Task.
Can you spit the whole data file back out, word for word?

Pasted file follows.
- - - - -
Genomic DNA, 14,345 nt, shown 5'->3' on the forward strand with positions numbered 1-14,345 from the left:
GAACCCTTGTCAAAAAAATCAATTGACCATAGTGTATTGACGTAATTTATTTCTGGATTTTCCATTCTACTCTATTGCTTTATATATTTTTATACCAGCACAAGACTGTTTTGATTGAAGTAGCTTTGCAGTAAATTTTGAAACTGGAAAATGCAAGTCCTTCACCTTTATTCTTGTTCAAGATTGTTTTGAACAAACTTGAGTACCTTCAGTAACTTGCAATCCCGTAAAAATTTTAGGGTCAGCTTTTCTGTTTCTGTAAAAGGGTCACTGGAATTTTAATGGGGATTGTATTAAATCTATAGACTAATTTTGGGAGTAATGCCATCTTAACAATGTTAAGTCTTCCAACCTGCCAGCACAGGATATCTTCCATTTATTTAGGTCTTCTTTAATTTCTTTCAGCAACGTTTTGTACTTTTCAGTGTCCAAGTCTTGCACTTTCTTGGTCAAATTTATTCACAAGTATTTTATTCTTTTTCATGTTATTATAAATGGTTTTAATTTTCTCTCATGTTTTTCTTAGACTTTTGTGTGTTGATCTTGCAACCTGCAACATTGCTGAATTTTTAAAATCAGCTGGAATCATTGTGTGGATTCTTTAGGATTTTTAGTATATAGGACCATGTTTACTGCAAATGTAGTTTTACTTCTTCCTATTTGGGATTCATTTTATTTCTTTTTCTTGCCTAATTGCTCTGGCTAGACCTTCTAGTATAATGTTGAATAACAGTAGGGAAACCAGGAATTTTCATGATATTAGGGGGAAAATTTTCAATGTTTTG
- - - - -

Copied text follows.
Genomic DNA, 14,345 nt, shown 5'->3' on the forward strand with positions numbered 1-14,345 from the left:
GAACCCTTGTCAAAAAAATCAATTGACCATAGTGTATTGACGTAATTTATTTCTGGATTTTCCATTCTACTCTATTGCTTTATATATTTTTATACCAGCACAAGACTGTTTTGATTGAAGTAGCTTTGCAGTAAATTTTGAAACTGGAAAATGCAAGTCCTTCACCTTTATTCTTGTTCAAGATTGTTTTGAACAAACTTGAGTACCTTCAGTAACTTGCAATCCCGTAAAAATTTTAGGGTCAGCTTTTCTGTTTCTGTAAAAGGGTCACTGGAATTTTAATGGGGATTGTATTAAATCTATAGACTAATTTTGGGAGTAATGCCATCTTAACAATGTTAAGTCTTCCAACCTGCCAGCACAGGATATCTTCCATTTATTTAGGTCTTCTTTAATTTCTTTCAGCAACGTTTTGTACTTTTCAGTGTCCAAGTCTTGCACTTTCTTGGTCAAATTTATTCACAAGTATTTTATTCTTTTTCATGTTATTATAAATGGTTTTAATTTTCTCTCATGTTTTTCTTAGACTTTTGTGTGTTGATCTTGCAACCTGCAACATTGCTGAATTTTTAAAATCAGCTGGAATCATTGTGTGGATTCTTTAGGATTTTTAGTATATAGGACCATGTTTACTGCAAATGTAGTTTTACTTCTTCCTATTTGGGATTCATTTTATTTCTTTTTCTTGCCTAATTGCTCTGGCTAGACCTTCTAGTATAATGTTGAATAACAGTAGGGAAACCAGGAATTTTCATGATATTAGGGGGAAAATTTTCAATGTTTTG